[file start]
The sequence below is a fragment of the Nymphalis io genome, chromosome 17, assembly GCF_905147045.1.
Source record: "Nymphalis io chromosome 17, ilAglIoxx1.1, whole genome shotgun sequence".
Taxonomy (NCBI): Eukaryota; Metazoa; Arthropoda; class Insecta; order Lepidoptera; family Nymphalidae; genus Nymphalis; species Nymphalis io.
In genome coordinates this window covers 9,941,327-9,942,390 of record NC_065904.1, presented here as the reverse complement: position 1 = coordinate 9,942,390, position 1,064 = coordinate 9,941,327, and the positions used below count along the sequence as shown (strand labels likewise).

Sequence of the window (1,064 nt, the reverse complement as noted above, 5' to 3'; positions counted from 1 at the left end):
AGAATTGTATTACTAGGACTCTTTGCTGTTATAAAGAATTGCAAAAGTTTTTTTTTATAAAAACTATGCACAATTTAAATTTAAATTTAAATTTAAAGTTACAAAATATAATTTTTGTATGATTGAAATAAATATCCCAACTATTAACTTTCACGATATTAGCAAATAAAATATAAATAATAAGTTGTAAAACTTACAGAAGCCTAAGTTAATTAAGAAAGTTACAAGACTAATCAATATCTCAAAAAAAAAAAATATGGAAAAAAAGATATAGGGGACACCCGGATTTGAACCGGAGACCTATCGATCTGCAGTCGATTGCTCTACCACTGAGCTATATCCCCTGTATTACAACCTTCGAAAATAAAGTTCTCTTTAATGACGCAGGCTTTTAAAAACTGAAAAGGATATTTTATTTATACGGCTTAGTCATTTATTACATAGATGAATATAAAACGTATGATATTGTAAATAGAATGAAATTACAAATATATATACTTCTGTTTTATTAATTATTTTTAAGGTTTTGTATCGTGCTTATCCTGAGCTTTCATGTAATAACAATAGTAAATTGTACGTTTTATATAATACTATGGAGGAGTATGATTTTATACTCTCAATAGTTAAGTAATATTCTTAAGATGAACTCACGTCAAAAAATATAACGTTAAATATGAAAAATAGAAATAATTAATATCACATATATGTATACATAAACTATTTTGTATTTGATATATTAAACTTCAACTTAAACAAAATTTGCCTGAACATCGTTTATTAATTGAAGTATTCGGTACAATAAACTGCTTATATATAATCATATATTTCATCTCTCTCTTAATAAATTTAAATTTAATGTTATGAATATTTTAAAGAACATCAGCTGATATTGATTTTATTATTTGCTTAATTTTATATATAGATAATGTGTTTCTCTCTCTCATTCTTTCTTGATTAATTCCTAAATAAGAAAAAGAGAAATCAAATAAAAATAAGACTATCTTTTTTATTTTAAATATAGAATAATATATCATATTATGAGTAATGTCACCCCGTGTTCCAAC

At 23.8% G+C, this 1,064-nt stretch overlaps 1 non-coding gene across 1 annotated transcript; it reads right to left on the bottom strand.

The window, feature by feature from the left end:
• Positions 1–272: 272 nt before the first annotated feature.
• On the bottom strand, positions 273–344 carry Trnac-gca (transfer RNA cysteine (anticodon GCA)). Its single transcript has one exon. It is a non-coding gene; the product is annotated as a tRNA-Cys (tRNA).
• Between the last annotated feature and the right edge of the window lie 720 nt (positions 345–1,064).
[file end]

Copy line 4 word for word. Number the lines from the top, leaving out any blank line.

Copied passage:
In genome coordinates this window covers 9,941,327-9,942,390 of record NC_065904.1, presented here as the reverse complement: position 1 = coordinate 9,942,390, position 1,064 = coordinate 9,941,327, and the positions used below count along the sequence as shown (strand labels likewise).